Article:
Horn of Africa: Baby Michele recovering from malnutrition

In Kenya, 6-month-old Michele is finally putting on weight with care and food from World Vision. She is just one among so many children who have suffered from extreme hunger and malnutrition in this region long affected by drought and food shortages.

Story and photos by Lucy Murunga.
Published December 15, 2011 at 12:00am PST

Dire conditions

Baby Michele was wasting away.

When she was 6 months old and weighing less than 6.5 pounds, World Vision alerted her mother, Ana, that her daughter was in serious danger.

Together, they were quickly transported to the nearest hospital in Kenya, more than 12 miles from their home.

“My child was very ill,” recalls Ana after two weeks in the hospital with her daughter.

Baby Michelle was not only severely malnourished; she also suffered from vomiting and diarrhea.

‘Miracles’

The infant was immediately put on therapeutic food and milk fortified with proteins and vitamins to help stabilize her health.

In two weeks, Michelle had gained more than 2 pounds and showed great strides in her recovery.

“The milk and the medicine the nurses gave my child performed miracles,” says Ana.

But this is only the first step in Michele’s recovery. When she is discharged from the hospital, she will receive additional rations of high-calorie, nutritious therapeutic foods like Plumpy’Nut™ — a vitamin-fortified peanut paste.

Then, with World Vision’s help, Ana and Michele will make regular trips over the next two months to the outpatient center, where medical staff will ensure the child is making adequate progress.

Long-term care

World Vision's Eugene Longit cares for Michele at the outpatient center.One of the main obstacles children face when recovering from acute malnutrition is that they are usually not the only hungry child in the family. Rations that are provided to help one child recover are often shared with siblings who are also hungry.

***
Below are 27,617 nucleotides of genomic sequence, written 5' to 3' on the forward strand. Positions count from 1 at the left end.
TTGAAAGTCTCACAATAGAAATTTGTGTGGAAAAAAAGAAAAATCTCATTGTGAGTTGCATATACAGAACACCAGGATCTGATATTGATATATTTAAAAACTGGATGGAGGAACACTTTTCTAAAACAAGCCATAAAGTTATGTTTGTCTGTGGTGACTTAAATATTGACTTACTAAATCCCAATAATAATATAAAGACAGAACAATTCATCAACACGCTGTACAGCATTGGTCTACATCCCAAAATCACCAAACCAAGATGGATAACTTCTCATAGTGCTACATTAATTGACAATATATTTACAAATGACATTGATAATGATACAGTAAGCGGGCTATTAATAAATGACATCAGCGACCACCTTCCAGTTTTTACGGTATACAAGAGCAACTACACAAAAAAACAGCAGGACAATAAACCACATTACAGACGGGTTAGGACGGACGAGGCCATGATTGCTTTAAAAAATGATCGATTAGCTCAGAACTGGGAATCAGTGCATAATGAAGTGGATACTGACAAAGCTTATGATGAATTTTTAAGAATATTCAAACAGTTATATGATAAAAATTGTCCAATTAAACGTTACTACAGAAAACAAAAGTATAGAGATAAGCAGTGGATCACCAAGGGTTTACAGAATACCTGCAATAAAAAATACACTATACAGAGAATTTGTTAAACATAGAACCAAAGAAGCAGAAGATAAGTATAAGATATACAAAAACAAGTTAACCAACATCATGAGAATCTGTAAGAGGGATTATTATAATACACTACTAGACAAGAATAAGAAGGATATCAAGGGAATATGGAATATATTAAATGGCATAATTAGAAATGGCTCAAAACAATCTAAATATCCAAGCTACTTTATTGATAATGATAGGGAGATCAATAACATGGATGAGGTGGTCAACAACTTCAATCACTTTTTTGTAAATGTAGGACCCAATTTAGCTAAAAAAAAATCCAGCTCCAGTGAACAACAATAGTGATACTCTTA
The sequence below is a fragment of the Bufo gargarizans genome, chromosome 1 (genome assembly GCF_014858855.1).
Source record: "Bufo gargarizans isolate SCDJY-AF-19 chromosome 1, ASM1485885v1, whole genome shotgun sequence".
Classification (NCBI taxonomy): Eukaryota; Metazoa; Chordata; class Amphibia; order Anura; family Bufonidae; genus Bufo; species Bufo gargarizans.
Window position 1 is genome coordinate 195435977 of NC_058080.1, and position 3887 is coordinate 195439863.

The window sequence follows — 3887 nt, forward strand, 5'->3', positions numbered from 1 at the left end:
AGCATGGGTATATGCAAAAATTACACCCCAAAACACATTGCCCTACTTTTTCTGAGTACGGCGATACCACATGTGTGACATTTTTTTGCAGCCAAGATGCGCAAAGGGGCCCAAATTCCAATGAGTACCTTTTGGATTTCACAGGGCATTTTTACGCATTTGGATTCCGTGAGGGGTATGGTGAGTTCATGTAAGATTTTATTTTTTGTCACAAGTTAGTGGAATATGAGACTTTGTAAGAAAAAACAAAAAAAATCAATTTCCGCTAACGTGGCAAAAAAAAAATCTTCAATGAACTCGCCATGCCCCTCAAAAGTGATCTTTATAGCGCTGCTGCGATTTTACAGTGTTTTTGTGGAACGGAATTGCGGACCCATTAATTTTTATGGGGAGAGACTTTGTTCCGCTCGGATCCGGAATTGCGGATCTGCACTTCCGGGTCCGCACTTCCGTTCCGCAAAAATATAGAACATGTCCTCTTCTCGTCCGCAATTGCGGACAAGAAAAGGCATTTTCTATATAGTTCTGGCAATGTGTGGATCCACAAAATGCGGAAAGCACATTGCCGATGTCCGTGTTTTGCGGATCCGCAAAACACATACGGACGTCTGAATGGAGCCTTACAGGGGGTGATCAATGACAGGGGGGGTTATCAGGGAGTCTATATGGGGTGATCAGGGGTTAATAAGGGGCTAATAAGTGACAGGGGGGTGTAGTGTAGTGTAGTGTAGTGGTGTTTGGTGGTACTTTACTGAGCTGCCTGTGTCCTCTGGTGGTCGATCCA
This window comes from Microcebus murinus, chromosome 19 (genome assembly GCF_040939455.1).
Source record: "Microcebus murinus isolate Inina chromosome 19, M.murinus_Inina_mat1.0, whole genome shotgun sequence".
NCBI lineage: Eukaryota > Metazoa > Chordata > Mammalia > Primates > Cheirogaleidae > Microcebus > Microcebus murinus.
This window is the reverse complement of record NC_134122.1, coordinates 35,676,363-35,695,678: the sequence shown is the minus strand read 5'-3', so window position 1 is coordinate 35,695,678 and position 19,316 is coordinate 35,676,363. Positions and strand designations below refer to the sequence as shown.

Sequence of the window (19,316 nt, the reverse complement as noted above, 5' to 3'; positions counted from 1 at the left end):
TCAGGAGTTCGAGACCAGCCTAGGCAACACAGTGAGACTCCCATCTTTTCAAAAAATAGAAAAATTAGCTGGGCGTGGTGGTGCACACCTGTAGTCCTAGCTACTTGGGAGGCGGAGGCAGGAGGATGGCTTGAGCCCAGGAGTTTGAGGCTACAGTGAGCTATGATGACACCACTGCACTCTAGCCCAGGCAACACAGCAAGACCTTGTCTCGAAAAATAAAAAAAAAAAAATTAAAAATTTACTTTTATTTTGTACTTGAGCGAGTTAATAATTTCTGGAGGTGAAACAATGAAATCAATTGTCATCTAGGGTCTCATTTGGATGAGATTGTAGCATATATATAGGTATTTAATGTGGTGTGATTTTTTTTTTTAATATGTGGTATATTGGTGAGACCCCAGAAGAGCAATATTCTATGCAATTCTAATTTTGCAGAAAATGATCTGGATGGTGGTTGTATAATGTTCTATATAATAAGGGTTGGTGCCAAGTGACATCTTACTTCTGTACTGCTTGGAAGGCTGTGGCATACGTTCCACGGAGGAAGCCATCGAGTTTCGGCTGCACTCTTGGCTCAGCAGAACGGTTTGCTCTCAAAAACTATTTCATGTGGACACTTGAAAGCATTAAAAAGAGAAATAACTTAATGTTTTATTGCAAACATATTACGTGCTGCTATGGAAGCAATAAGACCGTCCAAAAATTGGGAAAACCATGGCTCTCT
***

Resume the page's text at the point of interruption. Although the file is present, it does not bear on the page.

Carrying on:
In an effort to make sure children recover completely, World Vision provides food rations for the entire family for six months.

After two weeks away from the rest of her family, Ana is excited to return home.

Acknowledging that her baby could have died, she says, “I am very relieved and happy that my child is getting better.”

Eugene Longit, a World Vision nutrition project officer, says World Vision will continue to closely monitor Michele’s condition.

“We have dedicated community health workers who assist us in conducting daily home visits to make sure the children are well taken care of,” Longit says.

Learn more

Read more about global hunger and World Vision’s response.

Four ways you can help

Thank God for Michele’s recovery from the threshold of starvation, and pray that her physical condition would continue to strengthen. Pray for the many other children and families who continue to be affected by severe hunger, malnutrition, and even famine across the Horn of Africa.

Make a one-time gift to our Horn of Africa Food Crisis Fund. Your donation will multiply five times to help provide emergency food, healthcare, and other critical assistance to this suffering part of the world.

Contact your members of Congress. Urge them to support the International Affairs Budget, which comprises just 1.4 percent of the overall federal budget but provides critical assistance in the fight against global hunger, poverty, and disease.

Give monthly to provide support to children affected by hunger worldwide. Your monthly contribution will help us deliver essential support to the most vulnerable, like emergency food aid, agricultural assistance, nutritional training, and more.